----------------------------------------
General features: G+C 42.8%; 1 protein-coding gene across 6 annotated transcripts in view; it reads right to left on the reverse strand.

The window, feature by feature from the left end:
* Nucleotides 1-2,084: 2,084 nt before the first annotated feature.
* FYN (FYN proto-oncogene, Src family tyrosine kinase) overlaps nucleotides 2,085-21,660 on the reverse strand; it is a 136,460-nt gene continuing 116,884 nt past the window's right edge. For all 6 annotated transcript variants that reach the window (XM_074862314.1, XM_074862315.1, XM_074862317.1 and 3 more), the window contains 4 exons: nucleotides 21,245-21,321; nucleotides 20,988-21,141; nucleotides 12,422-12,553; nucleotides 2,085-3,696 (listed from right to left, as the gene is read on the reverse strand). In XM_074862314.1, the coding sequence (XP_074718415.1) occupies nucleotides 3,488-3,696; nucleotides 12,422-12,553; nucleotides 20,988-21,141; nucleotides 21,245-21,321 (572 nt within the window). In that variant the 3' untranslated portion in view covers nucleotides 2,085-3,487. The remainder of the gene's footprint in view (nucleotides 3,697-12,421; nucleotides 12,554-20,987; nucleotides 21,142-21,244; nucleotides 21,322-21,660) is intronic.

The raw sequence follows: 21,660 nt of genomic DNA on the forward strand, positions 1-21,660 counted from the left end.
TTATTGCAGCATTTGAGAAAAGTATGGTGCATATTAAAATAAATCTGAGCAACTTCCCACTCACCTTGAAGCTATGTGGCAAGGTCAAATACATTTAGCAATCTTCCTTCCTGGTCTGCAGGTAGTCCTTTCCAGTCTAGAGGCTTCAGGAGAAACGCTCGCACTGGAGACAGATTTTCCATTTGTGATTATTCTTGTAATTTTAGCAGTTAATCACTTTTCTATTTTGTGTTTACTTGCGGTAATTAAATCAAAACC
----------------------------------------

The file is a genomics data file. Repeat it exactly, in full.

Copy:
General features: G+C 42.8%; 1 protein-coding gene across 6 annotated transcripts in view; it reads right to left on the reverse strand.

The window, feature by feature from the left end:
* Nucleotides 1-2,084: 2,084 nt before the first annotated feature.
* FYN (FYN proto-oncogene, Src family tyrosine kinase) overlaps nucleotides 2,085-21,660 on the reverse strand; it is a 136,460-nt gene continuing 116,884 nt past the window's right edge. For all 6 annotated transcript variants that reach the window (XM_074862314.1, XM_074862315.1, XM_074862317.1 and 3 more), the window contains 4 exons: nucleotides 21,245-21,321; nucleotides 20,988-21,141; nucleotides 12,422-12,553; nucleotides 2,085-3,696 (listed from right to left, as the gene is read on the reverse strand). In XM_074862314.1, the coding sequence (XP_074718415.1) occupies nucleotides 3,488-3,696; nucleotides 12,422-12,553; nucleotides 20,988-21,141; nucleotides 21,245-21,321 (572 nt within the window). In that variant the 3' untranslated portion in view covers nucleotides 2,085-3,487. The remainder of the gene's footprint in view (nucleotides 3,697-12,421; nucleotides 12,554-20,987; nucleotides 21,142-21,244; nucleotides 21,322-21,660) is intronic.

The raw sequence follows: 21,660 nt of genomic DNA on the forward strand, positions 1-21,660 counted from the left end.
TTATTGCAGCATTTGAGAAAAGTATGGTGCATATTAAAATAAATCTGAGCAACTTCCCACTCACCTTGAAGCTATGTGGCAAGGTCAAATACATTTAGCAATCTTCCTTCCTGGTCTGCAGGTAGTCCTTTCCAGTCTAGAGGCTTCAGGAGAAACGCTCGCACTGGAGACAGATTTTCCATTTGTGATTATTCTTGTAATTTTAGCAGTTAATCACTTTTCTATTTTGTGTTTACTTGCGGTAATTAAATCAAAACC